R. Alison Adcock

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We examined anticipatory mechanisms of reward-motivated memory formation using event-related FMRI. In a monetary incentive encoding task, cues signaled high- or low-value reward for memorizing an upcoming scene. When tested 24 hr postscan, subjects were significantly more likely to remember scenes that followed cues for high-value rather than low-value(More)
The subjective experience of allocating one's attentional resources among competing tasks is nearly universal, and most current models of cognition include a mechanism that performs this allocation; examples include the central executive system and the supervisory attentional system. Yet, the exact form that an executive system might take and even its(More)
To represent value for learning and decision making, the brain must encode information about both the motivational relevance and affective valence of anticipated outcomes. The nucleus accumbens (NAcc) and ventral tegmental area (VTA) are thought to play key roles in representing these and other aspects of valuation. Here, we manipulated the valence (i.e.,(More)
How does the brain translate information signaling potential rewards into motivation to get them? Motivation to obtain reward is thought to depend on the midbrain [particularly the ventral tegmental area (VTA)], the nucleus accumbens (NAcc), and the dorsolateral prefrontal cortex (dlPFC), but it is not clear how the interactions among these regions relate(More)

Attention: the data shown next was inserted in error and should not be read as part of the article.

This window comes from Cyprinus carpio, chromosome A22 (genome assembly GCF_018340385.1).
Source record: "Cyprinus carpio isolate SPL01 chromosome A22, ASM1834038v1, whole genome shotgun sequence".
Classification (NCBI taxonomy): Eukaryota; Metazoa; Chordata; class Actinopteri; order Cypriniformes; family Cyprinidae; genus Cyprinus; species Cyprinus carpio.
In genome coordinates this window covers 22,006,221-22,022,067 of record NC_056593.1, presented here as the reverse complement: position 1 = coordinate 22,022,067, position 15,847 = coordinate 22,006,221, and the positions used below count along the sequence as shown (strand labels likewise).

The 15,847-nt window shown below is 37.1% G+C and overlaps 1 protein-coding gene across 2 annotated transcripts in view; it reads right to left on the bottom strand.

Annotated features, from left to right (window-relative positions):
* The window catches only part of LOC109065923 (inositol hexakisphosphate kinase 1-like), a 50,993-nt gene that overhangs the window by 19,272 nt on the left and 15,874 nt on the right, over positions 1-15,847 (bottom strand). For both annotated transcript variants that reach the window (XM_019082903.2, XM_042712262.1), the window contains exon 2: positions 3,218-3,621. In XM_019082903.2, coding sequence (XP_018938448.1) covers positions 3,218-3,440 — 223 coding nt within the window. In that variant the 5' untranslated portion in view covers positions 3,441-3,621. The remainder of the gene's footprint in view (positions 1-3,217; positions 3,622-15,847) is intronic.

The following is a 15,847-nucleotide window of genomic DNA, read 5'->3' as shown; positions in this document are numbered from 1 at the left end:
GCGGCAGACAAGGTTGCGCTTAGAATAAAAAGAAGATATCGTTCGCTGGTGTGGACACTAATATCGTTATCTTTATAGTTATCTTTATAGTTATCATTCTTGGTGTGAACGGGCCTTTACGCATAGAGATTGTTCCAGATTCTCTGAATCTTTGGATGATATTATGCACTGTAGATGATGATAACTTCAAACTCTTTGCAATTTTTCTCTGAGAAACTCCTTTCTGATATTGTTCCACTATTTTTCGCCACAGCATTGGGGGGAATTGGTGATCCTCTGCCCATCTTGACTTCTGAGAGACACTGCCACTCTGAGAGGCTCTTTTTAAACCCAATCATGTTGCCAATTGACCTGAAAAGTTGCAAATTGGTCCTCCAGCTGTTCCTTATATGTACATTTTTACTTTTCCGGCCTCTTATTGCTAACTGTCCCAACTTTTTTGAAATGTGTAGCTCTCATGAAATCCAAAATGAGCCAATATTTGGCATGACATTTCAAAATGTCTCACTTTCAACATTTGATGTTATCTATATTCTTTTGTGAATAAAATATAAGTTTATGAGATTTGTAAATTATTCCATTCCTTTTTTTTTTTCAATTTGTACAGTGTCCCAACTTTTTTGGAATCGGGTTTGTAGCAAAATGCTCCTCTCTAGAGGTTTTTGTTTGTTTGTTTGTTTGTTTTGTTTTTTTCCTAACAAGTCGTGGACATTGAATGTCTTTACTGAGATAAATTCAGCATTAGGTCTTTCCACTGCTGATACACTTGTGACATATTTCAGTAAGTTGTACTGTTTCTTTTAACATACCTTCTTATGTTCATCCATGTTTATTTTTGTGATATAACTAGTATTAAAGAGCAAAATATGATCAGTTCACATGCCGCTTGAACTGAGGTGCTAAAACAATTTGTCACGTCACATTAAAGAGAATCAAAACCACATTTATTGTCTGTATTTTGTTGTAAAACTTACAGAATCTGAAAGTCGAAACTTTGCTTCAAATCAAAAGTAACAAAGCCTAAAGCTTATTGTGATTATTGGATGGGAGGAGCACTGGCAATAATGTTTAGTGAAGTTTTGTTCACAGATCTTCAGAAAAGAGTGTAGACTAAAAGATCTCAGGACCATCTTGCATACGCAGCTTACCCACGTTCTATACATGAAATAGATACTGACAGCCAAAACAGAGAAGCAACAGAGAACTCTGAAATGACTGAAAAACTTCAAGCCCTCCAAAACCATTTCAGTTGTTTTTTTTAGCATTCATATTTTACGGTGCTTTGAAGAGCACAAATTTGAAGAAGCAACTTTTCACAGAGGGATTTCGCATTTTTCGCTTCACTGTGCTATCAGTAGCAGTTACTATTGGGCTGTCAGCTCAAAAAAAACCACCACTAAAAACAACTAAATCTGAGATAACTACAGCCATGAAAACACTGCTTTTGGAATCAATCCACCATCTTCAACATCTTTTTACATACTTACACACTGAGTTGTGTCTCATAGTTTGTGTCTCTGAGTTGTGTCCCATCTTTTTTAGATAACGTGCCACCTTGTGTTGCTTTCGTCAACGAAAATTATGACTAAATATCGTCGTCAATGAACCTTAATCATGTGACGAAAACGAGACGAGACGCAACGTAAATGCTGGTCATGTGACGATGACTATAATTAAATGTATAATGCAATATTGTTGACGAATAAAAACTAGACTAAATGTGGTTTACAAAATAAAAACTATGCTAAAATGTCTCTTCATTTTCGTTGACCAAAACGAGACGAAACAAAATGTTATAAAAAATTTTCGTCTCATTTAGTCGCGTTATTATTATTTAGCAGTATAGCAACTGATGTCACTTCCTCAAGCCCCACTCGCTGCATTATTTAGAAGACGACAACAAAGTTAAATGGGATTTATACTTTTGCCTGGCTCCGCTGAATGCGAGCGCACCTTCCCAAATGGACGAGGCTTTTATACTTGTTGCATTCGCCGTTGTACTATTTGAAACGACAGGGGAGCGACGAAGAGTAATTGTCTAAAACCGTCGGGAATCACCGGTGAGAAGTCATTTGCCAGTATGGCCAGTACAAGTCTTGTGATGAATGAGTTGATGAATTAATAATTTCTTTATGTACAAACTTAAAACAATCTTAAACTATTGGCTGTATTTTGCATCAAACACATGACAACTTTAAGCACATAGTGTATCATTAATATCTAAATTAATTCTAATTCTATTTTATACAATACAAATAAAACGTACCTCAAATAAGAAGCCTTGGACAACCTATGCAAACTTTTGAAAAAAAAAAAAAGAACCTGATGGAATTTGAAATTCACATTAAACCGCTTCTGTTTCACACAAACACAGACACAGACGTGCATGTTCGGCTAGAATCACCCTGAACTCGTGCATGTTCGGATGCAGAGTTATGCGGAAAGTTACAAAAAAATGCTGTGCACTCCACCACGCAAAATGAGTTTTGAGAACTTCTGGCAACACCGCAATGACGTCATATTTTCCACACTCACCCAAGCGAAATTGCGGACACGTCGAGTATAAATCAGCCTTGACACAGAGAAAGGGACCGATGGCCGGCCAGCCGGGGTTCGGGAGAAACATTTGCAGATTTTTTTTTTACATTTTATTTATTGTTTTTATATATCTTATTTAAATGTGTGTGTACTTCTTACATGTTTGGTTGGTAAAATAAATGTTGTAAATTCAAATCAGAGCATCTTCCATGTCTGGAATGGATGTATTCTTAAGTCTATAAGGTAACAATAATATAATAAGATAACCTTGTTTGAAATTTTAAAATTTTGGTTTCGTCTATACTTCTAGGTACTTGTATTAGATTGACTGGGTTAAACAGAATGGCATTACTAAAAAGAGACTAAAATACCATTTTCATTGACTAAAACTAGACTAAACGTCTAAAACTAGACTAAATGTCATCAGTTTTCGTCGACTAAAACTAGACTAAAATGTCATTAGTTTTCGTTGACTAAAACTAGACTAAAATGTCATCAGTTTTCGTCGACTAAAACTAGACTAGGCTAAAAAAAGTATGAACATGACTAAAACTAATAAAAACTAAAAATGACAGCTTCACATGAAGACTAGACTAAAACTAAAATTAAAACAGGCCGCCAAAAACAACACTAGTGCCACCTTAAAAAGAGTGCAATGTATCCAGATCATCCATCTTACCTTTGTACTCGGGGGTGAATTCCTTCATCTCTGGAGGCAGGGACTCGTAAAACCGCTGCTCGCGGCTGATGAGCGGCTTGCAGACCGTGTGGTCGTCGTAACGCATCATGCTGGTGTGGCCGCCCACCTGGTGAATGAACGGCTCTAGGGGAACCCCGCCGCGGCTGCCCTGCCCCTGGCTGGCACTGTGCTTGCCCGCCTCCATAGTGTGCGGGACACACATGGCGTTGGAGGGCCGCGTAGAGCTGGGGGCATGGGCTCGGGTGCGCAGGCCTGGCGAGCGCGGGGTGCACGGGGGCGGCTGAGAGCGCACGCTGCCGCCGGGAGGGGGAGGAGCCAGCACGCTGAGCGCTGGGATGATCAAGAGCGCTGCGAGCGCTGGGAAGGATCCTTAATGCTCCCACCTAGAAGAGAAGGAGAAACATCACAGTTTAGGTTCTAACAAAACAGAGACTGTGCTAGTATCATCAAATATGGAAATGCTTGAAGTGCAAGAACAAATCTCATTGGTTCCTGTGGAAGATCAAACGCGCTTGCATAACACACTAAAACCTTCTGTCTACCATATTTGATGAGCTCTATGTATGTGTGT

Memory is essential to adaptive behavior because it allows past experience to guide choices. Emerging findings indicate that the neurotransmitter dopamine, which signals motivationally important events, also modulates the hippocampus, a crucial brain system for long-term memory. Here we review recent evidence that highlights multiple mechanisms whereby(More)
Memory retrieval is typically a goal-directed behavior, and as such, potentially influenced by reinforcement and motivation processes. Although striatal activation is often evident during memory retrieval, its functional significance remains unclear because typical memory paradigms do not control the motivational significance of memory decisions. We used(More)
A critical research priority for our field is to develop treatments that enhance cognitive functioning in schizophrenia and thereby attenuate the functional losses associated with the illness. In this article, we describe such a treatment method that is grounded in emerging research on the widespread sensory processing impairments of schizophrenia, as(More)
Over the past decade, fMRI techniques have been increasingly used to interrogate the neural correlates of successful emotional memory encoding. These investigations have typically aimed to either characterize the contributions of the amygdala and medial temporal lobe (MTL) memory system, replicating results in animals, or delineate the neural correlates of(More)
Recent years have seen a rejuvenation of interest in studies of motivation-cognition interactions arising from many different areas of psychology and neuroscience. The present issue of Cognitive, Affective, & Behavioral Neuroscience provides a sampling of some of the latest research from a number of these different areas. In this introductory article, we(More)
BACKGROUND Patients with schizophrenia (SZ) characteristically exhibit supranormal levels of cortical activity to self-induced sensory stimuli, ostensibly because of abnormalities in the neural signals (corollary discharges, CDs) normatively involved in suppressing the sensory consequences of self-generated actions. The nature of these abnormalities is(More)